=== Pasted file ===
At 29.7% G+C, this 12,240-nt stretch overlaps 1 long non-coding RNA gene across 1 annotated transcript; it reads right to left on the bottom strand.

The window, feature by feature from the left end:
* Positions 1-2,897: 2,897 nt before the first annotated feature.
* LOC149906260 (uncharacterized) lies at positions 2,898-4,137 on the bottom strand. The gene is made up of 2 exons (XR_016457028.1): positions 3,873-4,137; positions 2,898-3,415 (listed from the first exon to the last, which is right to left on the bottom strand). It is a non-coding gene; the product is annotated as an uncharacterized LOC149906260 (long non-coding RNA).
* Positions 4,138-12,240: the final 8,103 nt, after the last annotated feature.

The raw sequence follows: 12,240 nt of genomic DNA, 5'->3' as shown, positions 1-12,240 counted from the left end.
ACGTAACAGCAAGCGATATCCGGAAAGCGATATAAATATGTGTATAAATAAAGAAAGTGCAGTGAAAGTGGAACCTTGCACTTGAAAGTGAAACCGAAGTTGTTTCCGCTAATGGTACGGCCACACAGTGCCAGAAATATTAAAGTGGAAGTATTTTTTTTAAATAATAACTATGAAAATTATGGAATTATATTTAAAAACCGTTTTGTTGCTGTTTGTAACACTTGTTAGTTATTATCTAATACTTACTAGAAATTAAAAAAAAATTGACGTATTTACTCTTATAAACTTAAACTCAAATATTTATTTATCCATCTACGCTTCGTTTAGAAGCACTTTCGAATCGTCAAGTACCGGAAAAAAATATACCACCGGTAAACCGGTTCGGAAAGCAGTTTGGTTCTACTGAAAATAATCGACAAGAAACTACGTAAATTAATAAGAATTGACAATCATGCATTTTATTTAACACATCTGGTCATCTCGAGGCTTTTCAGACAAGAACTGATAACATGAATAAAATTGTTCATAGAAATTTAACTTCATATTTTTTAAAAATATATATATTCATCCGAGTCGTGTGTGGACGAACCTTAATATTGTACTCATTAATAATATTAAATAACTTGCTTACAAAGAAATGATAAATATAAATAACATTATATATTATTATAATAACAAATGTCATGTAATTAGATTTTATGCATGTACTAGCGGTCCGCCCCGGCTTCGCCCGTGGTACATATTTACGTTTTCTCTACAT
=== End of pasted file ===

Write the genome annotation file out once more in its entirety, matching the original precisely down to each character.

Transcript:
At 29.7% G+C, this 12,240-nt stretch overlaps 1 long non-coding RNA gene across 1 annotated transcript; it reads right to left on the bottom strand.

The window, feature by feature from the left end:
* Positions 1-2,897: 2,897 nt before the first annotated feature.
* LOC149906260 (uncharacterized) lies at positions 2,898-4,137 on the bottom strand. The gene is made up of 2 exons (XR_016457028.1): positions 3,873-4,137; positions 2,898-3,415 (listed from the first exon to the last, which is right to left on the bottom strand). It is a non-coding gene; the product is annotated as an uncharacterized LOC149906260 (long non-coding RNA).
* Positions 4,138-12,240: the final 8,103 nt, after the last annotated feature.

The raw sequence follows: 12,240 nt of genomic DNA, 5'->3' as shown, positions 1-12,240 counted from the left end.
ACGTAACAGCAAGCGATATCCGGAAAGCGATATAAATATGTGTATAAATAAAGAAAGTGCAGTGAAAGTGGAACCTTGCACTTGAAAGTGAAACCGAAGTTGTTTCCGCTAATGGTACGGCCACACAGTGCCAGAAATATTAAAGTGGAAGTATTTTTTTTAAATAATAACTATGAAAATTATGGAATTATATTTAAAAACCGTTTTGTTGCTGTTTGTAACACTTGTTAGTTATTATCTAATACTTACTAGAAATTAAAAAAAAATTGACGTATTTACTCTTATAAACTTAAACTCAAATATTTATTTATCCATCTACGCTTCGTTTAGAAGCACTTTCGAATCGTCAAGTACCGGAAAAAAATATACCACCGGTAAACCGGTTCGGAAAGCAGTTTGGTTCTACTGAAAATAATCGACAAGAAACTACGTAAATTAATAAGAATTGACAATCATGCATTTTATTTAACACATCTGGTCATCTCGAGGCTTTTCAGACAAGAACTGATAACATGAATAAAATTGTTCATAGAAATTTAACTTCATATTTTTTAAAAATATATATATTCATCCGAGTCGTGTGTGGACGAACCTTAATATTGTACTCATTAATAATATTAAATAACTTGCTTACAAAGAAATGATAAATATAAATAACATTATATATTATTATAATAACAAATGTCATGTAATTAGATTTTATGCATGTACTAGCGGTCCGCCCCGGCTTCGCCCGTGGTACATATTTACGTTTTCTCTACAT